Lydia Presley's Reviews > Eighth-Grade Superzero

Eighth-Grade Superzero by Olugbemisola Rhuday-Perkovich
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's review
Mar 21, 2010

it was amazing
bookshelves: 2010, fiction, social_issues, young-adult, favorites
Read from May 20 to 21, 2010

I'm somewhat intimidated by this book. It was that good. Seriously, it was that good. Don't let the cover fool you, this book packs a big punch.

Reggie (Pukey) McKnight struggles with his 8th grade image. After a disastrous beginning in the 8th grade he begins to search for a way to change, to be someone other than "Pukey", a nickname bestowed upon him by the class bully. Sounds good, right? But then the story really digs deep.

Reggie learns about the homeless, about faith, about service and friendship. I can't even begin to describe how much I loved the supporting characters in this book as well. Ruthie and Joe C. were everything I wished I could have had in 8th grade. Smart, thought-provoking, aware children who were just plain good.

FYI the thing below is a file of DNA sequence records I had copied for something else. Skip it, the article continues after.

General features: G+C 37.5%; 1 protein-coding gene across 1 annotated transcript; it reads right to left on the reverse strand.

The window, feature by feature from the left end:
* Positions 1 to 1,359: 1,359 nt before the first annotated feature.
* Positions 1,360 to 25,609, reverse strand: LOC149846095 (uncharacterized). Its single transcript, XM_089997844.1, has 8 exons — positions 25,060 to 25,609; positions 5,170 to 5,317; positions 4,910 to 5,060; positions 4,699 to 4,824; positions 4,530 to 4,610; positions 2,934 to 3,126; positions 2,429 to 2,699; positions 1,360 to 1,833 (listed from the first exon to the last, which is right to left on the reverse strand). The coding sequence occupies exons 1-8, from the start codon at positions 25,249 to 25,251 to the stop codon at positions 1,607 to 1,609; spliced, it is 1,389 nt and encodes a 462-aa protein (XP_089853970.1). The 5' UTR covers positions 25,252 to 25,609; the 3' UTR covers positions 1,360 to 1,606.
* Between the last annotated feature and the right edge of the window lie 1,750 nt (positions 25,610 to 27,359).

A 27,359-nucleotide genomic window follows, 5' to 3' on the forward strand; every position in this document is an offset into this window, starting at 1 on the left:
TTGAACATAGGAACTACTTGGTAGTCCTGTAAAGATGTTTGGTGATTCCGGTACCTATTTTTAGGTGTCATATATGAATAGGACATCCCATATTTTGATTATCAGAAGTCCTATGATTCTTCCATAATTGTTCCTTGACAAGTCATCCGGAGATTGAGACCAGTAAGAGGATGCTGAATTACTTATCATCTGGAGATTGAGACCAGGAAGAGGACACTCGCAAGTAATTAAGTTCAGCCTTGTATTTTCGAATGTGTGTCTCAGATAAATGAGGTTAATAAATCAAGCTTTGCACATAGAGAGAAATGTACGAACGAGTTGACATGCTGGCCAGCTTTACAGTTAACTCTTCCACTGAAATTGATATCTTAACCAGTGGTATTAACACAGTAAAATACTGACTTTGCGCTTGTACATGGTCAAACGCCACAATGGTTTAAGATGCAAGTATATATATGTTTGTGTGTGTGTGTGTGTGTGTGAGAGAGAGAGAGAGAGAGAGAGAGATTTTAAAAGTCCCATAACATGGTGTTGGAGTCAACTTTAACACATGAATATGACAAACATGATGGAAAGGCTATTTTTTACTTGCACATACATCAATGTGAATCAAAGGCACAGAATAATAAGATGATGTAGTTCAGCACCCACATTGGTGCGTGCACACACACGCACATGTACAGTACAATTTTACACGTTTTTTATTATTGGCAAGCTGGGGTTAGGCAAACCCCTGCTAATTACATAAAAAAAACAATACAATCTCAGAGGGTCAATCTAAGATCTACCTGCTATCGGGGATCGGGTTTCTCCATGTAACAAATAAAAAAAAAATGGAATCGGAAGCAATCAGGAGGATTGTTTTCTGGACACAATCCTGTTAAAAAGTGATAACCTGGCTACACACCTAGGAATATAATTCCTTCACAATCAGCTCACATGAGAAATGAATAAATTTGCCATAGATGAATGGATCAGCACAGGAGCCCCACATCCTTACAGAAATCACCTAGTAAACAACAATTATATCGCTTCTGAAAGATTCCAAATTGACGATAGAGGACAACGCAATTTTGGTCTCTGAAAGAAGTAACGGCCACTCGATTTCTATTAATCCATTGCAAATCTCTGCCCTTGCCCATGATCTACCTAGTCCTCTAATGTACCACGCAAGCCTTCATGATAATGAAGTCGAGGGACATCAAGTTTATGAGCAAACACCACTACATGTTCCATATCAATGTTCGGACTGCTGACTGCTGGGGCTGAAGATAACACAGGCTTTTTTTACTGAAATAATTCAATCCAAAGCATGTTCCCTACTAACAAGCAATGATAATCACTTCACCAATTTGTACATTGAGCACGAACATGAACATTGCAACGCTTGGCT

I also really loved how this book dealt with such a wide, diverse racial group in such an understated, matter-of-fact way. History is taught in such a way that it doesn't feel as if it's being preached and the culture is talked about so sweetly and perfectly that I began to feel as if this was the way I wanted to grow up.

My favorite moment of the book is the scene with the Dora shoes. You'll have to read the book to understand, but I will say this. As I read the part I began to discuss it with my 7 year old nephew. He nodded as I came to the end of the story and, in a simple sentence, he told me of his insight into the story. I was flabbergasted at the level of maturity it showed in him and so pleased that a story could provoke his thoughts in that way.

This goes on my favorites for the year list. I feel as if I'm a better person just for having read it and I encourage you to do the same. I haven't felt this strongly about a book since I read Marcelo in the Real World last year.

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